Which is where the type of boss comes in — because they’ll be the ones that decide which types of work get done. Like Gay wrote, some bosses are “encouragers.” To that, I’ll add the (obvious) second category: “discouragers.”
Encouragers tend to react with support to your ideas. When you’ve got a great idea, they’ll get the resources, talent, and money to make those ideas into great work. But when they hear a half-baked idea, they’ll give you the space and time to turn it into a really good idea. They’ll ask questions to try to draw out the idea. They’ll suggest that you talk with co-workers who might be able to help the idea along, or they’ll pass along a good article or book that might get the idea moving. They’ll give you the benefit of the doubt. Encouragers try to turn a decent idea into a great idea, and a great idea into great work. When you try something and fail, encouragers back you up, share the blame, and don’t let it affect future work.
Discouragers tend to react with skepticism to your ideas. They’ll generally get behind your great ideas, but when it comes to anything less, they’ll try to pick holes in your idea. They’re critics. They’ll ask questions that are intended to find the faults in your pitch. Whatever your idea, you’ll have to prove it and maybe even debate it. You will not get the benefit of the doubt. Every idea has to stand on its own. Discouragers hear a half-baked idea and work to keep it from becoming a fully-baked flop. When you try something and fail, you will take the blame.
I think every boss needs be a bit of an encourager and a discourager — the perfect mix is probably 80/20, with a heavy lean towards encouragement. There certainly are times when it’s important to set boundaries and to say “no.” And when an encourager says “no,” that comes with some credibility, because “no” isn’t their default setting.
In general, I prefer to work with encouragers. When you’ve got a “C+” idea, it’s nice to know that you have a boss and a team that’ll work to turn it into an “A” idea. Working with a discourager is harder. It can feel like you have to reestablish trust with your boss every single day. Sometimes, you shy away pitching anything but your absolute best because you’re afraid of the debate that might come.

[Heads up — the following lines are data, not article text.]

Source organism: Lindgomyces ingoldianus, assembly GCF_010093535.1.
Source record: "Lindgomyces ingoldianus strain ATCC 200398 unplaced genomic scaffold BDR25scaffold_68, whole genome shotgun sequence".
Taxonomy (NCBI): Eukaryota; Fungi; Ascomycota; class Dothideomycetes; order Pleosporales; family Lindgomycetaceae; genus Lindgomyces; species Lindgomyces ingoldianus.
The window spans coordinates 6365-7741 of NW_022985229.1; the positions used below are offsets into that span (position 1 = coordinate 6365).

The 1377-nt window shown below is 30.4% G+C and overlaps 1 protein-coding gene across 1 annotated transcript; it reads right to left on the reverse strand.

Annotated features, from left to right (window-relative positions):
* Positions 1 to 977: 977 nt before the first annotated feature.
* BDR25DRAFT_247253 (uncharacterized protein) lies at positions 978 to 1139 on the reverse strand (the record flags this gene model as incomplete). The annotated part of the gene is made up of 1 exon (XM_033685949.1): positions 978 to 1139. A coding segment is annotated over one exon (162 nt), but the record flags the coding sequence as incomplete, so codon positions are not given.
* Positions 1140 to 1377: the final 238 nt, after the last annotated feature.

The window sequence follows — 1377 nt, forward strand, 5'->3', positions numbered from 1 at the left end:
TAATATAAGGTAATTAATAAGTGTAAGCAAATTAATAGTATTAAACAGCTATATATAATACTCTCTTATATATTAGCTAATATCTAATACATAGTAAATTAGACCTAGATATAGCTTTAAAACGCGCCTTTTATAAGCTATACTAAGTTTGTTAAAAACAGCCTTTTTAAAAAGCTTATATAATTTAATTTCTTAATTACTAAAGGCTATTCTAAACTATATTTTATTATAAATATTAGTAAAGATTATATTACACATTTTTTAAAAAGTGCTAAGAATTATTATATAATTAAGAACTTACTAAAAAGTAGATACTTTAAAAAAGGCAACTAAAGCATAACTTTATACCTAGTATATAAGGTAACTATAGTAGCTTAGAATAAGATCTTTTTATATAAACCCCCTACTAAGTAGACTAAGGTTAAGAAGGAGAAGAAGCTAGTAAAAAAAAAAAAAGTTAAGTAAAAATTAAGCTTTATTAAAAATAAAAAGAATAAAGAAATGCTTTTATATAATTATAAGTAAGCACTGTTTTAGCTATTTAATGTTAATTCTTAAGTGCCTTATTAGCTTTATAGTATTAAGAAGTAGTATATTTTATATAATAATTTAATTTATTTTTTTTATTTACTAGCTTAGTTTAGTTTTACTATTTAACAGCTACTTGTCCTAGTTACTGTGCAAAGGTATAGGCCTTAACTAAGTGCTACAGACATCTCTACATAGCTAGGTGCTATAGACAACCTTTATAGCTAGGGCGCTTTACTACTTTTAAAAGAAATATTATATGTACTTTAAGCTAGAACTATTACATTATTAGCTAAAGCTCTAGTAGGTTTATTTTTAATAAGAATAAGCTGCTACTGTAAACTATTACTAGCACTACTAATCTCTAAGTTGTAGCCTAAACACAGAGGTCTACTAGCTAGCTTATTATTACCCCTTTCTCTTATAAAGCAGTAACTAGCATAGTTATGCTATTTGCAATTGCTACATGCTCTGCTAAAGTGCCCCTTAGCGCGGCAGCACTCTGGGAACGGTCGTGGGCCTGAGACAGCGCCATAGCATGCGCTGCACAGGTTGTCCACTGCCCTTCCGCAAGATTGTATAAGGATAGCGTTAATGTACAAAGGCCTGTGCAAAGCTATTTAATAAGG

With encouragers vs. discouragers, it’s not just about positivity vs. negativity. It’s about support vs. discouragement. It’s about knowing that you have a team behind you, and that you don’t need to prove and reprove yourself.
Jason Gay’s not wrong: The best bosses are encouragers.
That photo of horses traveling together comes via Unsplash and photographer Susan Yin. There’s a metaphor there somewhere about teams traveling together, maybe? (OK, that’s a stretch. But you get the idea.)
Today is my three-year anniversary at BuzzFeed. I remember my first day vividly. My then-boss, Dao Nguyen, was out sick. So Chris Johanesen, our head of product, welcomed me and showed me to my desk. “You know what you’re supposed to do, right?” he asked.
I most certainly did not.
I had built out Stry.us and launched Tools For Reporters. I had launched newsletters with both of those projects, and I had enough experience to know that newsletters could work at scale. But I didn’t know how to launch a project at this level. I didn’t know how to grow it, or even what I was looking for in a team. I wasn’t even sure if I would last long enough at BuzzFeed to hire a team!
And now on my three-year anniversary, I’m looking back with amazement at a few incredible facts:
-On Sunday, BuzzFeed newsletters drove its 100 millionth click to BuzzFeed.com. ONE HUNDRED MILLION CLICKS.
-In the chart at the top of this post, the giant blue hockey stick of a line is traffic to the site on a month-by-month basis. How did we even do that?
-To put everything in perspective: The week I started, our five automated newsletters were driving 14,000 clicks a week. We’ve grown from those five newsletters to a dozen core newsletters, plus another 10 automated newsletters (like this) and original newsletters in four other countries on four different continents. Pretty good!
-When I started, we had fewer than 20,000 subscriptions across our newsletters. Now, we’ve got more than 2 million subscriptions across our lists. (And we’ve got plenty of room to grow!)
-The team’s grown from me to a team of four in New York, plus another half dozen BuzzFeeders around the world who pitch in to write newsletters in three different languages every week.
-Our newsletters used to be automated, and almost unreadable on your phone. Now every newsletter is written by a human, and they’re all responsively designed.
How’d we achieve all this? By testing out lots of weird ideas (This Week In Cats, anyone?) and spending a lot of time looking at the data and trying to figure out where it was pointing us. By being super clear in our mission: to send newsletters that were always useful and delightful. And by seeking out great people who could bring the ideas, energy, and work to take newsletters to amazing places.
Thanks to everyone who’s been a part of growing newsletters into such an tremendous program at BuzzFeed. Here’s to what we’ve accomplished — and to everything we’ll learn between now and our billionth click. (Hey, we’re 10% of the way there already!)